This table lists symptoms that people with this disease may have. For most diseases, symptoms will vary from person to person. People with the same disease may not have all the symptoms listed. This information comes from a database called the Human Phenotype Ontology (HPO) . The HPO collects information on symptoms that have been described in medical resources. The HPO is updated regularly. Use the HPO ID to access more in-depth information about a symptom.
|Medical Terms||Other Names||
|80%-99% of people have these symptoms|
Blood in urine
|Morphological abnormality of the semicircular canal||0011380|
Noninflammatory retina disease
|Sensorineural hearing impairment||0000407|
|30%-79% of people have these symptoms|
|Edema of the lower limbs||
Fluid accumulation in lower limbs
Decreased blood leukocyte number
Puffiness around the eyes
Swelling around the eyes
High urine protein levels
Protein in urine
Renal failure in adulthood
Ringing in ears
Ringing in the ears
|5%-29% of people have these symptoms|
|Abdominal situs inversus||0003363|
Extreme sensitivity of the eyes to light
Low platelet count
|Percent of people who have these symptoms is not available through HPO|
|Diffuse glomerular basement membrane lamellation||0030034|
|Stage 5 chronic kidney disease||0003774|
|Thickening of the glomerular basement membrane||0004722|
Research helps us better understand diseases and can lead to advances in diagnosis and treatment. This section provides resources to help you learn about medical research and ways to get involved.
Support and advocacy groups can help you connect with other patients and families, and they can provide valuable services. Many develop patient-centered information and are the driving force behind research for better treatments and possible cures. They can direct you to research, resources, and services. Many organizations also have experts who serve as medical advisors or provide lists of doctors/clinics. Visit the group’s website or contact them to learn about the services they offer. Inclusion on this list is not an endorsement by GARD.
Living with a genetic or rare disease can impact the daily lives of patients and families. These resources can help families navigate various aspects of living with a rare disease.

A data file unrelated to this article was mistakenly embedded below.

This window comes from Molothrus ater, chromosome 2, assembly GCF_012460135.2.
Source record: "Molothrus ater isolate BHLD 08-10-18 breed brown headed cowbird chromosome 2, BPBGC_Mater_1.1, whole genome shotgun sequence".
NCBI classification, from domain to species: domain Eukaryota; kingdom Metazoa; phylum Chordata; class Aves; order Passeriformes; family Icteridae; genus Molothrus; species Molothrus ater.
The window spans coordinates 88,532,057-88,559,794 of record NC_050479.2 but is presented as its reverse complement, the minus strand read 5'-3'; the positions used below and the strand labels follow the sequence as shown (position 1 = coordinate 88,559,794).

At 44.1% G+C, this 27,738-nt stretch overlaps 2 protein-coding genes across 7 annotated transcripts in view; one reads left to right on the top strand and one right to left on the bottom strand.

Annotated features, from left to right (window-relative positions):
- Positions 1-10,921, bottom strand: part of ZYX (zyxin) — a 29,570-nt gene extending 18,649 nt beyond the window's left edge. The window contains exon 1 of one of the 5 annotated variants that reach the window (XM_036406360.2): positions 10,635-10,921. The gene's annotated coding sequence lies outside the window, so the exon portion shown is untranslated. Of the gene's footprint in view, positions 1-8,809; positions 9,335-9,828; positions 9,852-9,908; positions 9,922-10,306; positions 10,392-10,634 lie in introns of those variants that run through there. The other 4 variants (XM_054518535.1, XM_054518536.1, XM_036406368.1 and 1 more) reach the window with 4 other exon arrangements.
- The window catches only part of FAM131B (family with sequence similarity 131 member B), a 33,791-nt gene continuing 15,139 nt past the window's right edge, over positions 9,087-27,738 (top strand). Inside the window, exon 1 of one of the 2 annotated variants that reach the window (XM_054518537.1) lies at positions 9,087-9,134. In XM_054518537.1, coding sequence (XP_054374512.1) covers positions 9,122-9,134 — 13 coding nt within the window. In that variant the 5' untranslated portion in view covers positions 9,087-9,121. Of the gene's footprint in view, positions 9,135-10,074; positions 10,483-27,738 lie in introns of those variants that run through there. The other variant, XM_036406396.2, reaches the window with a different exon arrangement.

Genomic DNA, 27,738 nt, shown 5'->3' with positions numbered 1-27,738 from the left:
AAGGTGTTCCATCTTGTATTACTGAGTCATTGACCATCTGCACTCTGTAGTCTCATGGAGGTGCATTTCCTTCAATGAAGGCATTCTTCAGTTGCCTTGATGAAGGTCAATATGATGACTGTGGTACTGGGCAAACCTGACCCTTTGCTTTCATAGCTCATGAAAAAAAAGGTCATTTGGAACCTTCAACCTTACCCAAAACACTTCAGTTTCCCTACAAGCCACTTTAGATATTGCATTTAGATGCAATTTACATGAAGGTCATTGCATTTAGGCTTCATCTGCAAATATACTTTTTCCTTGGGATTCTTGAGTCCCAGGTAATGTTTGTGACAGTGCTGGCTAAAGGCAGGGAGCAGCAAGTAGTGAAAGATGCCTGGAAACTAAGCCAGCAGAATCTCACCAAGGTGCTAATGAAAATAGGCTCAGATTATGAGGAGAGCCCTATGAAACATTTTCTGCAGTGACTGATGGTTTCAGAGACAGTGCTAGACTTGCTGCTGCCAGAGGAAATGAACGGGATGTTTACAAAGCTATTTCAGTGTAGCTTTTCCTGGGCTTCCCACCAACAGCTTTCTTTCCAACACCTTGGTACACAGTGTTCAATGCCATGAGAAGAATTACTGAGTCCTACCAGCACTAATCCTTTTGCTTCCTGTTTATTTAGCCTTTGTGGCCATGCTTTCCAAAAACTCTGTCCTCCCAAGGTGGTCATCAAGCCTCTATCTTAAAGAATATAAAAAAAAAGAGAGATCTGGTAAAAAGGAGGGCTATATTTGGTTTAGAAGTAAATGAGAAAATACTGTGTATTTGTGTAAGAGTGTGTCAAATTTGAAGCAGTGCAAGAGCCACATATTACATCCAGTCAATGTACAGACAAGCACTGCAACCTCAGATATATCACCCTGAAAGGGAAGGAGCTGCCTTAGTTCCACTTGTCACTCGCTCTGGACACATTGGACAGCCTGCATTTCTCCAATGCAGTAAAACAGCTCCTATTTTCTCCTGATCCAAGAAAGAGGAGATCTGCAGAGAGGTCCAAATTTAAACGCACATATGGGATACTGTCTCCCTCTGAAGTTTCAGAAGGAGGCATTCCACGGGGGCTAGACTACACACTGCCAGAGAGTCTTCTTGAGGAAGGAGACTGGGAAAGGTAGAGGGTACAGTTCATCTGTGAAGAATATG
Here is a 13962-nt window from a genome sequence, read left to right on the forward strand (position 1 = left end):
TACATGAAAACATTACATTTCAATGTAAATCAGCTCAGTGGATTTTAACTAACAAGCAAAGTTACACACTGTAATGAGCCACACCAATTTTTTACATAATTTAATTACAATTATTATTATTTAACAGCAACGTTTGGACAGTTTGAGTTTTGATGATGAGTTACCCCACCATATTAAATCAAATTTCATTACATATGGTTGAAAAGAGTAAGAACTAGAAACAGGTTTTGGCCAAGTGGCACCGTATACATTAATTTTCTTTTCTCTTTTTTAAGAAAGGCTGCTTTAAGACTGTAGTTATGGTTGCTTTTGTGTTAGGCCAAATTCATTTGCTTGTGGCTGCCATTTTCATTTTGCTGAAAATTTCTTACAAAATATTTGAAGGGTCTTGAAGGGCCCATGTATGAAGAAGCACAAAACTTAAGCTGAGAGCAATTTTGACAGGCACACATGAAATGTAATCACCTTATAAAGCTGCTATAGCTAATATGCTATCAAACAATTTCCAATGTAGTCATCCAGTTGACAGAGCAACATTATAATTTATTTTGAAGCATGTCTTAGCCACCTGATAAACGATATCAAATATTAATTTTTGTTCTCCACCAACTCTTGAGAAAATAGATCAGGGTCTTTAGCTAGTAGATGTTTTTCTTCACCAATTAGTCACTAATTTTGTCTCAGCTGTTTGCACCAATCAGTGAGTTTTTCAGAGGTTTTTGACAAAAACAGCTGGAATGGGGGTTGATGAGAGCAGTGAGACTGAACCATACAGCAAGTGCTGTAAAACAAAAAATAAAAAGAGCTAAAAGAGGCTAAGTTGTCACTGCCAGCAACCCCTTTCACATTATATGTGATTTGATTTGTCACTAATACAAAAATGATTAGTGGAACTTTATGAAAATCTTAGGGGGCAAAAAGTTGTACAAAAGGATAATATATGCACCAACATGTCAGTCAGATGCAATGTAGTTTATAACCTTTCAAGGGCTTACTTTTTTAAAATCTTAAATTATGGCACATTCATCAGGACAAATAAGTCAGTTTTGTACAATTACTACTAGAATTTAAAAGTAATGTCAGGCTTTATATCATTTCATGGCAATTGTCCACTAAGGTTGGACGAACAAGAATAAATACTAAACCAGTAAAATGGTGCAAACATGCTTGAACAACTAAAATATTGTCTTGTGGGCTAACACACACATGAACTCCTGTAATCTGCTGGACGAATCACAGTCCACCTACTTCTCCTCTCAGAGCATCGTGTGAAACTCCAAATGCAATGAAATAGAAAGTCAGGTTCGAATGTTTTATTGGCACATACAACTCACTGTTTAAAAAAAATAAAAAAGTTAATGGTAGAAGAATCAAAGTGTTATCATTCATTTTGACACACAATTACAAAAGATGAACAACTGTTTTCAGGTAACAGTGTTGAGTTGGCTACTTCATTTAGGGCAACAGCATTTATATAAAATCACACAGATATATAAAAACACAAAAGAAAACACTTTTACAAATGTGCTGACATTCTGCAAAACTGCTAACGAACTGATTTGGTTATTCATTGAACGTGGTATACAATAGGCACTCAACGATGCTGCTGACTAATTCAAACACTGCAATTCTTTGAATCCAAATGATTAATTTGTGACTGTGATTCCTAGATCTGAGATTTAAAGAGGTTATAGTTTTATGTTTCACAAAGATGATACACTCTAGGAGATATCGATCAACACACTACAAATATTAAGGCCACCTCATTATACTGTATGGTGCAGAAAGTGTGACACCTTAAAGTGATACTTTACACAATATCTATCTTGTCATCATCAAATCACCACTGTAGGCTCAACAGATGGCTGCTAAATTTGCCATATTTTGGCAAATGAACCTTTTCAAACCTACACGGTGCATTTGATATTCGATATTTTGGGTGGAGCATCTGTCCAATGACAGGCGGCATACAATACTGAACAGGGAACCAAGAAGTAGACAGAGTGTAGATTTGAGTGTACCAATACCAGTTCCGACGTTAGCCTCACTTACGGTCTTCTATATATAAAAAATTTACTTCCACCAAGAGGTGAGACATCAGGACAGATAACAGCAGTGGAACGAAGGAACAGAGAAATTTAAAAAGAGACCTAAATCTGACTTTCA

These resources provide more information about this condition or associated symptoms. The in-depth resources contain medical and scientific language that may be hard to understand. You may want to review these resources with a medical professional.
2015 Collagen Gordon Research Conference and Gordon Research Seminar
Sunday, July 12, 2015 -
Friday, July 17, 2015
Location: New London, NH
Description: The 2015 Collagen GRC program will include invited and platform presentations as well as posters on (a) new data and concepts about the genetics, chemistry, biology and pathology of collagens; (b) advances in closely related areas of research, such as cell-matrix interactions, developmental biology and diseases of connective tissues, and bioengineering, that are relevant to the collagen field; (c) new and emerging technologies and approaches that may be applied to the collagen field.
Contact: Hung Tseng, Ph.D., (301) 496-0810, email@example.com
Co-funding Institute(s): National Institute of Arthritis and Musculoskeletal and Skin Diseases, Office of Rare Diseases Research
Questions sent to GARD may be posted here if the information could be helpful to others. We remove all identifying information when posting a question to protect your privacy. If you do not want your question posted, please let us know. Submit a new question
I was just diagnosed with Alport syndrome as an adult. Is this more common in those of Ashkenazi Jewish ancestry? See answer
What damage does Alport syndrome do to the kidney? See answer
My son rejected his first kidney transplant, can I be a donor since I am also a carrier? See answer
My sister's daughter has a son with X-linked Alport syndrome. Although my niece was not genetically tested as a carrier, her doctor assumed she is a carrier because of the large amount of blood in her urine. I have 2 sons and one daughter. I am told that my sons cannot be carriers and therefore don't have to worry about passing on this syndrome. Is that true? Also, how about my daughter? I have not been tested but if I do get tested and am not a carrier, then can I assume she is ok and will not pass down the syndrome to her children? Also, if I have my urine tested for hematuria and I don't have blood, can I assume that I am not a carrier? See answer
What causes Alport syndrome? Is it always inherited? See answer
I have been on hemodialysis for a year as a result of Alport syndrome. My two uncles died of kidney disease associated with this condition. What treatments are available for this condition? See answer